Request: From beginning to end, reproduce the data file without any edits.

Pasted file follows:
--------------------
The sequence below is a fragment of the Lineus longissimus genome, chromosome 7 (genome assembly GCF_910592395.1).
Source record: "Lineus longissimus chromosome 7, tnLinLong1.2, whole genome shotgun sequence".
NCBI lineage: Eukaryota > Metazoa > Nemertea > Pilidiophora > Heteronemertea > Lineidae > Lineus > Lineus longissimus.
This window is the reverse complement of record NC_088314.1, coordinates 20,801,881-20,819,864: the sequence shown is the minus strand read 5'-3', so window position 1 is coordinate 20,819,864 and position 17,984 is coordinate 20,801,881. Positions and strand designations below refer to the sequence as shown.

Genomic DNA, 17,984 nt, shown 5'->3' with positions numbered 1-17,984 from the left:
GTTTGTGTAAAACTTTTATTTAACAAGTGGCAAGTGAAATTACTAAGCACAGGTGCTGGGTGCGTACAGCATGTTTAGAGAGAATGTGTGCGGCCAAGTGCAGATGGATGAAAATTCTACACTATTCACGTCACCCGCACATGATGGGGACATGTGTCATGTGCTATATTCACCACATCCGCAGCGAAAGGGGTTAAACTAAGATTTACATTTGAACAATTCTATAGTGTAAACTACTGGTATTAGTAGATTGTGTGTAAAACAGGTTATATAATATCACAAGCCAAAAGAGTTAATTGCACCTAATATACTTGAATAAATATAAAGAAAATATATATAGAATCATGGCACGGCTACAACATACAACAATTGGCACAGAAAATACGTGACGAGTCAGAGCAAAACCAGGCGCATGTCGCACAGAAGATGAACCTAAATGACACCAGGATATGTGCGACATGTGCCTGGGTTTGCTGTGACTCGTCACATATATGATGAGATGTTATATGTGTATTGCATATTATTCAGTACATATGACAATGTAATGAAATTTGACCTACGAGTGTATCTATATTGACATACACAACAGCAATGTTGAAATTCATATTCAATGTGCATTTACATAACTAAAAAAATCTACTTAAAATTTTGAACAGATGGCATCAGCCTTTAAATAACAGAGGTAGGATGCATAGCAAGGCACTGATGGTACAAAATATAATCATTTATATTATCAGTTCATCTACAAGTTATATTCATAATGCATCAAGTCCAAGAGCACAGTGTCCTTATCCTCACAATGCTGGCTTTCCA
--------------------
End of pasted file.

The sequence below is a fragment of the Lineus longissimus genome, chromosome 7 (genome assembly GCF_910592395.1).
Source record: "Lineus longissimus chromosome 7, tnLinLong1.2, whole genome shotgun sequence".
NCBI lineage: Eukaryota > Metazoa > Nemertea > Pilidiophora > Heteronemertea > Lineidae > Lineus > Lineus longissimus.
This window is the reverse complement of record NC_088314.1, coordinates 20,801,881-20,819,864: the sequence shown is the minus strand read 5'-3', so window position 1 is coordinate 20,819,864 and position 17,984 is coordinate 20,801,881. Positions and strand designations below refer to the sequence as shown.

Genomic DNA, 17,984 nt, shown 5'->3' with positions numbered 1-17,984 from the left:
GTTTGTGTAAAACTTTTATTTAACAAGTGGCAAGTGAAATTACTAAGCACAGGTGCTGGGTGCGTACAGCATGTTTAGAGAGAATGTGTGCGGCCAAGTGCAGATGGATGAAAATTCTACACTATTCACGTCACCCGCACATGATGGGGACATGTGTCATGTGCTATATTCACCACATCCGCAGCGAAAGGGGTTAAACTAAGATTTACATTTGAACAATTCTATAGTGTAAACTACTGGTATTAGTAGATTGTGTGTAAAACAGGTTATATAATATCACAAGCCAAAAGAGTTAATTGCACCTAATATACTTGAATAAATATAAAGAAAATATATATAGAATCATGGCACGGCTACAACATACAACAATTGGCACAGAAAATACGTGACGAGTCAGAGCAAAACCAGGCGCATGTCGCACAGAAGATGAACCTAAATGACACCAGGATATGTGCGACATGTGCCTGGGTTTGCTGTGACTCGTCACATATATGATGAGATGTTATATGTGTATTGCATATTATTCAGTACATATGACAATGTAATGAAATTTGACCTACGAGTGTATCTATATTGACATACACAACAGCAATGTTGAAATTCATATTCAATGTGCATTTACATAACTAAAAAAATCTACTTAAAATTTTGAACAGATGGCATCAGCCTTTAAATAACAGAGGTAGGATGCATAGCAAGGCACTGATGGTACAAAATATAATCATTTATATTATCAGTTCATCTACAAGTTATATTCATAATGCATCAAGTCCAAGAGCACAGTGTCCTTATCCTCACAATGCTGGCTTTCCA